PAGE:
“Because the Night”, by 10,000 Maniacs was super
“Fire”, by The Pointer Sisters was sublime
The eponymous offering “Blinded By the Light”, by Manfred Mann – most people don’t even know it’s a cover
“Pink Cadillac”, by Natalie Cole…yeah, it was a bit electro silly, but so is the song – stellar vocals though
So. Many. More. Better. Than. This. List.
We excluded songs Springsteen co-wrote, which ruled out “Because the Night,” and covers that were released before Bruce’s own recordings, which ruled out “Fire.” We stand by our Manfred Mann pick at #46, and our ranking Graham Parker’s “Pink Cadillac” higher than Natalie Cole’s.
I’m sorry you couldn’t enjoy a single minute of these three and a half hours of Bruce Springsteen covers. I’m going to guess you haven’t heard more than half of them before; maybe once you hear them as many times as the ones you listed, you’ll understand why we thought so well of them.
On the plus side, you have so many more better ones you can enjoy. In the end, that means we’re both enjoying the work of others performing these great songs, and that enjoyment can only make the world a better place.
Aussie band Ponyface did all of Nebraska. Worth a listen.
These things are fun because you discover artists you maybe weren’t exposed to before. This biggest ‘miss’ for my money is Townes Van Zandt’s great cover of ‘Racing in the Streets.’
I love Townes, but Emmylou Harris’ cover of Racing in the Street is amazing and she sings all the lyrics.
This is superb. Maybe not an official cover but still so good. Check it out.
Tom Morello and Jim James – The Ghost of Tom Joad And Jeff Healey – Adam Raised a Cain. Just like many things the good is forgotten and the lame live forever
Probably sacrilege to even mention it, but I really liked Big Daddy covering ‘Dancing In The Dark’.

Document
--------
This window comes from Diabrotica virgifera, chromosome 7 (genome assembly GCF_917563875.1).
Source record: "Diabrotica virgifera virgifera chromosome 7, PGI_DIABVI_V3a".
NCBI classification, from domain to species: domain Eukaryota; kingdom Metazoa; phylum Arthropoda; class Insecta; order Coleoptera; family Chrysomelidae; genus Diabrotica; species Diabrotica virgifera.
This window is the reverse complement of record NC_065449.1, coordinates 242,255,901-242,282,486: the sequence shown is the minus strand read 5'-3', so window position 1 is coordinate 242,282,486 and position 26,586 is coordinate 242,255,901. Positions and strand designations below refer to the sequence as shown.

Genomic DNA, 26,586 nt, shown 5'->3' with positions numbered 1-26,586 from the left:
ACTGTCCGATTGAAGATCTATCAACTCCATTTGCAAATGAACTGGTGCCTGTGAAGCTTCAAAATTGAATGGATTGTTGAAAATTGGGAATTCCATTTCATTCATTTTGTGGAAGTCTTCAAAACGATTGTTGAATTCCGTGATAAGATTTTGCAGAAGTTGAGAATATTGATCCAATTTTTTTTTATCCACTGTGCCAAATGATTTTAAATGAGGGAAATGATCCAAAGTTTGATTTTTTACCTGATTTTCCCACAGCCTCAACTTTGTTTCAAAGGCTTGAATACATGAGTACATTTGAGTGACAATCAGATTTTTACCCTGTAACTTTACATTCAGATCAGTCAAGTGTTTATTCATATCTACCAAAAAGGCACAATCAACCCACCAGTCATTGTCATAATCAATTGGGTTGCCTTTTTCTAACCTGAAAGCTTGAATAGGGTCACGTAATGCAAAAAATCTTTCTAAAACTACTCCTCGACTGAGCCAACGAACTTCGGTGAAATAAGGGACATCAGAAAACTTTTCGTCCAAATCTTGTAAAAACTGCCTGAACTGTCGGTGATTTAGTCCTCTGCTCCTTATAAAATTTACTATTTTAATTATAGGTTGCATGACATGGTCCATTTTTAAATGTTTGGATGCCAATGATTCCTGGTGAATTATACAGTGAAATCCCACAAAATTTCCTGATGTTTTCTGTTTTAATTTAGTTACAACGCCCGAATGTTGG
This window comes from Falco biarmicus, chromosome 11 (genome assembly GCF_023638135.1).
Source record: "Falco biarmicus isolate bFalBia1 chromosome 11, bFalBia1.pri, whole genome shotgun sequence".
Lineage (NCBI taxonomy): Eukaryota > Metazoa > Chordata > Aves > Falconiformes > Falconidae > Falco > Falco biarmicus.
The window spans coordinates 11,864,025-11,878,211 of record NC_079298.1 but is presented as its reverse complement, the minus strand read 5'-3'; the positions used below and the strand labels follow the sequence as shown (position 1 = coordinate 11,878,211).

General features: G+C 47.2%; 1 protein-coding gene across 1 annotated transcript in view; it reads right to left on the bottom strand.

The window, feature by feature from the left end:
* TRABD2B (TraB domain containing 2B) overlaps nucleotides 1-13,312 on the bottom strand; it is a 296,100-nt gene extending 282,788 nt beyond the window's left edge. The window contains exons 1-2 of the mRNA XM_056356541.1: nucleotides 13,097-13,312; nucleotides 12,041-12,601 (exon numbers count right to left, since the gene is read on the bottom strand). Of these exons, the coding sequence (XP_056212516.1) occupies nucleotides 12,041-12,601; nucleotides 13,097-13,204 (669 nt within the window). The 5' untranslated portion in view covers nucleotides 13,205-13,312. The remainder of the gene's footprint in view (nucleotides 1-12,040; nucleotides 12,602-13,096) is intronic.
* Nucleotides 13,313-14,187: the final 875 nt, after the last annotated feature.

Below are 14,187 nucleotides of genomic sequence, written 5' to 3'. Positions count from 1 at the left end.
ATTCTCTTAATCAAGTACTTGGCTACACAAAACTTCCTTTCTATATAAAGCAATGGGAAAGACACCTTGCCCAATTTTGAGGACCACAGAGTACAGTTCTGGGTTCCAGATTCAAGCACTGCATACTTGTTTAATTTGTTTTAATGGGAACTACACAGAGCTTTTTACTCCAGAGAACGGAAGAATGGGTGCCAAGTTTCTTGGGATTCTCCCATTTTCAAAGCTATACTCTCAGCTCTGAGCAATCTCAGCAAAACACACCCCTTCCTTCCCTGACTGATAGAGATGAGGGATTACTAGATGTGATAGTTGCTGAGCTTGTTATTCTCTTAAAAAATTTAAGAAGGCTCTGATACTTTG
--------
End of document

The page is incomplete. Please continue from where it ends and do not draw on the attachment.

We appreciate the mention…Bob Wayne of the Rhino band “Big Daddy.”
Hey, Bob – you guys are great fun. Bought a bunch of your tracks and listen regularly.
How could you not include “Highway Patrolman” by Dar Williams?
It is one of the best cover songs ever. It takes that song to the next level.
Greg Kihn (Khin?)’s “Thunder Road” is outstanding and overlooked here.
I’m genuinely stunned at how many people post comments disagreeing in such rude ways. Like there are right and wrong answers in music appreciation! But then I remember — the internet lets people show how they really are, and many are rude and terrible.
At any rate, I don’t agree with every choice, but I appreciate them all. I think it’s fun to hear new things, even though I only like some of them. Lots of cool versions and reinterpretations of old favorites here. Thank you so much!
I have a suggestion for a cover not included for anyone looking to go beyond what is here. Sharon Van Etten did a gorgeous voice-and-piano rendition of “Drive All Night” for for The A.V. Club’s “Pioneering” series. At times it seems maybe her voice isn’t up to it (to be fair, it’s a single take performed live), but by the end there’s real passion in her cry. She really gets into it. I love her. It’s a really wonderful cover!